# Linear Transformation proof that $T^2 = T_0$ iff $R(T)\subseteq N(T)$

An example in my linear algebra textbook asks the following:

Let V be a vector space, and let T : V → V be linear. Prove that $T^2 = T_0$ if and only if $R(T)\subseteq N(T)$.

Suppose $T_2$ = $T_0$. Then for all $u ∈ R(T)$, there exists some $v ∈ V$ such that $Tv = u.0 = T_2v = T(T(v)) = T(u)$, so $u ∈ N(T)$. Thus $R(T) ⊆ N(T)$. Suppose $R(T) ⊆ N(T)$. Then $∀v ∈ V , T(v) ∈ R(T)$ so $T(v) ∈ N(T)$. Thus $0 = T(T(v)) = T ^2v$. So $T^2 = T_0$.

Firstly, I don't understand what it means for the Rank to be contained in the Nullspace. How is that possible? Also, I don't how that would make the square of a transformation equal to the zero vector.

Can someone explain this proof in other terms?

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From a matrix point of view, Let $T$ be a $N \times N$ matrix with the $N \times 1$ columns $c_i, \forall i=1,...,N$, so that $T=[c_1,c_2,\dots,c_N]$. Now $T^2=TT=T[c_1,c_2,\dots,c_N]=[Tc_1,Tc_2,\dots,Tc_N]$. Now $T^2=0$ implies $Tc_i=0, \forall i$. Hence the columns $c_i$ of T should lie in the null space of $T$. This also implies any of their linear combination (which is nothing but $R(T)$) should also lie in the null space of $T$. So you get $R(T) \subseteq N(T)$

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Thank you for the great explanation. Do you know of any examples of a matrix, that essentially is its own inverse? – CodyBugstein Oct 26 '12 at 14:35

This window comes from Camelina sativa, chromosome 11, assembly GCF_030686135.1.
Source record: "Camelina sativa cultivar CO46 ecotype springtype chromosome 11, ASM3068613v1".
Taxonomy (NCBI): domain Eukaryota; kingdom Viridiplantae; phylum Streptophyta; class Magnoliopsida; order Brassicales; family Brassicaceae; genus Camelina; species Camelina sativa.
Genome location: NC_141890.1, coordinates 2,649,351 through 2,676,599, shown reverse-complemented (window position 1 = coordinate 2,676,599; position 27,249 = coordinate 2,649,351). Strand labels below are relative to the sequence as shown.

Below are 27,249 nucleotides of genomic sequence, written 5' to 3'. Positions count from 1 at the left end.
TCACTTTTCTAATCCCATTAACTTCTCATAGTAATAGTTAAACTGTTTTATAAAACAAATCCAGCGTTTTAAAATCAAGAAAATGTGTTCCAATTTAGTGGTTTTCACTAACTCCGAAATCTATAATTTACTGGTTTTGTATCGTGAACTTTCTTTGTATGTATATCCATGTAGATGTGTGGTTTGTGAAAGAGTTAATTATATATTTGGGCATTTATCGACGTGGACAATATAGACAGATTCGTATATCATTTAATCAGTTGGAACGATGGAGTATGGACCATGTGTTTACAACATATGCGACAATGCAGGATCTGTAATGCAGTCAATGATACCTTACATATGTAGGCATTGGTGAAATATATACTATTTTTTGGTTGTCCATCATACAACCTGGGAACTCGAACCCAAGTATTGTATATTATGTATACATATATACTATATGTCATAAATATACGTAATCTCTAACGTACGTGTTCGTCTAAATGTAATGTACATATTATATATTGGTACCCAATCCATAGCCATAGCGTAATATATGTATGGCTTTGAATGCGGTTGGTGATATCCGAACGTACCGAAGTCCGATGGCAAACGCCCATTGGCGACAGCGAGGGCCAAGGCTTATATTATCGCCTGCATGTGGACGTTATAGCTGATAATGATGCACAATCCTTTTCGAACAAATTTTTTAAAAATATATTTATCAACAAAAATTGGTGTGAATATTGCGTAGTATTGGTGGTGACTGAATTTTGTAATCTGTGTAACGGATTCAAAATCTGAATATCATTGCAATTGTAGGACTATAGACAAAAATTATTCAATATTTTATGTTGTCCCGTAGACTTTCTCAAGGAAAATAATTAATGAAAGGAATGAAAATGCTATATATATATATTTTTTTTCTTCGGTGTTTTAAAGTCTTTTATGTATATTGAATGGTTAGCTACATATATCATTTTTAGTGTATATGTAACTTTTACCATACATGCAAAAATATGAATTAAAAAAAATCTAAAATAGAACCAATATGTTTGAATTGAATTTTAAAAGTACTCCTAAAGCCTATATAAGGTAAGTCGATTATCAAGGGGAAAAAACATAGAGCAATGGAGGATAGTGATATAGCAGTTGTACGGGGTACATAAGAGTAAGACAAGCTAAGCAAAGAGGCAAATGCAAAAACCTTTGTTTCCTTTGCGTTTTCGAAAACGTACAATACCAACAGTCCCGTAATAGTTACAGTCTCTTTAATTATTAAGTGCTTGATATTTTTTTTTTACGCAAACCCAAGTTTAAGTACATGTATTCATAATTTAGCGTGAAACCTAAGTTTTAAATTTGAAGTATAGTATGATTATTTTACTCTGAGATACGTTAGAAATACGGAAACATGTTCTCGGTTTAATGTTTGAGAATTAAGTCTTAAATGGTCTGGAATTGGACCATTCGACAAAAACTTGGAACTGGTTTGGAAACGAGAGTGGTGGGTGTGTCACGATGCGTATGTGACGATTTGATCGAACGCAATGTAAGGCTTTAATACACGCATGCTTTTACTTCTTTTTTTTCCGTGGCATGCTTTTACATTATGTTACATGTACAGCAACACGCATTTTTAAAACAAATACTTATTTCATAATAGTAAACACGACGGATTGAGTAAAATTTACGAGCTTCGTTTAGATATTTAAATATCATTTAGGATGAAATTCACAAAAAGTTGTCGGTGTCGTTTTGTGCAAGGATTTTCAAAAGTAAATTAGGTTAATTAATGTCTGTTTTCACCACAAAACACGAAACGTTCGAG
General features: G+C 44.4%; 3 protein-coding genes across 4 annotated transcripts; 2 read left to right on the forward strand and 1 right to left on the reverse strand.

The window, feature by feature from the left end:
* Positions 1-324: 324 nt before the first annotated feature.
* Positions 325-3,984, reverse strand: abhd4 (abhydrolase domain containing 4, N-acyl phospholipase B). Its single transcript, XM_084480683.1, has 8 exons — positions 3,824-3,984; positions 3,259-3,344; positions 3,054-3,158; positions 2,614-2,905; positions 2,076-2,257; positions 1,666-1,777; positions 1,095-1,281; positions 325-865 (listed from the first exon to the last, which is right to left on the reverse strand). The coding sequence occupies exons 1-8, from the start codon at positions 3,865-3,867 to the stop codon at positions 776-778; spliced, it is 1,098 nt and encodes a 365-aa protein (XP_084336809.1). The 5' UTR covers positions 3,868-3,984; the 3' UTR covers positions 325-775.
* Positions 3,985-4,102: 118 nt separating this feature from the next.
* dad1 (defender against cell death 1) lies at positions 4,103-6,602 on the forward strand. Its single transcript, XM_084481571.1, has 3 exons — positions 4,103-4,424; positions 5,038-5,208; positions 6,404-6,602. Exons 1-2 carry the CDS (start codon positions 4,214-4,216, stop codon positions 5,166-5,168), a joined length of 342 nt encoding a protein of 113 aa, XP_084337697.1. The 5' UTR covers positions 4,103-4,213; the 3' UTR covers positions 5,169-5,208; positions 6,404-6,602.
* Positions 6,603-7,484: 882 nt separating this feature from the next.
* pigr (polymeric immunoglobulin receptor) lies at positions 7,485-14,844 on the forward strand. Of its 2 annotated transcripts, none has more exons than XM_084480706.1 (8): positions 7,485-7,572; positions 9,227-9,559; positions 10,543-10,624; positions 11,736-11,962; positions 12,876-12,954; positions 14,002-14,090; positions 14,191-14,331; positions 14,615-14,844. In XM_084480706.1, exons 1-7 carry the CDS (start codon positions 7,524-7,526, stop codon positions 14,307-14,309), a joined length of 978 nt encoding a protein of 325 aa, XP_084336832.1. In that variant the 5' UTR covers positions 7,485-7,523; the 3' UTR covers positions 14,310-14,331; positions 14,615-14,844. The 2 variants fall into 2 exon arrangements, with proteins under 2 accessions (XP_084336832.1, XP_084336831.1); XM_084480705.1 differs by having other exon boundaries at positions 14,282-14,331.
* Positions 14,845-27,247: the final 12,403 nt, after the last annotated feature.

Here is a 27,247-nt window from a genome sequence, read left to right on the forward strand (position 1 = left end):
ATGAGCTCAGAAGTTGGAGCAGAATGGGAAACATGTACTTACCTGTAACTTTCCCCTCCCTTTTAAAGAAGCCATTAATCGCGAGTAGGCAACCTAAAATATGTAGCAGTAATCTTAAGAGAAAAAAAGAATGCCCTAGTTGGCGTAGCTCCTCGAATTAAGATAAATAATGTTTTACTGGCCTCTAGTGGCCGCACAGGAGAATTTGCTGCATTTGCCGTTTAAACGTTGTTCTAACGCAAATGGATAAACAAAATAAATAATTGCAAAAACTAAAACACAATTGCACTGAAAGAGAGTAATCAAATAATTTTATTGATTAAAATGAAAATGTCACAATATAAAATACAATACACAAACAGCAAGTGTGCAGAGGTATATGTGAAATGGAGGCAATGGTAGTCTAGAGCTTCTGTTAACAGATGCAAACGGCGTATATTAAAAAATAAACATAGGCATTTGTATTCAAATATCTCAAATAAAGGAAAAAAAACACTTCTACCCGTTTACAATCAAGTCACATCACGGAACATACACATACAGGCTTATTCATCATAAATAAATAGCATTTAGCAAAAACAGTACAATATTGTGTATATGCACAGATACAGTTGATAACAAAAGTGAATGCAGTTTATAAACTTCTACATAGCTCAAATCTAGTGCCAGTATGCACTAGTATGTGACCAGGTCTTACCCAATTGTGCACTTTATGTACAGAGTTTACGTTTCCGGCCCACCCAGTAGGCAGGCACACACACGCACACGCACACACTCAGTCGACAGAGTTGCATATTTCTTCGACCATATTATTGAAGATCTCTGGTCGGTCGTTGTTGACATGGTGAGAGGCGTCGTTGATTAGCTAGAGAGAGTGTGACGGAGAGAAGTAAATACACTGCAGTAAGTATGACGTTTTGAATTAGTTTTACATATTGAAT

check about involutory matrices – dineshdileep Oct 26 '12 at 18:31

Here's a less rigorous, less symbol heavy version of that proof:

$R(T)$ is the set of all things you can possibly get out of $T$. $N(T)$ is the set of all things which $T$ turns into 0.

So if you apply $T$ twice, you'll start with something in $V$, turn it into something in $R(T)$, and then assuming $R(T) \subset N(T)$ you'll put that back into $T$ and get 0 out.

To prove the reverse, assume $T^2 = T_0$. Take anything in $V$ and apply $T$ to it once. I'm not sure what you get out, but whatever it is if you put it back into $T$ you'll get 0. Because everything is 0 after it goes through $T$ twice. So the range of $T$ must be a subset of $N(T)$ because everything that can come out of $T$ will get sent to 0.

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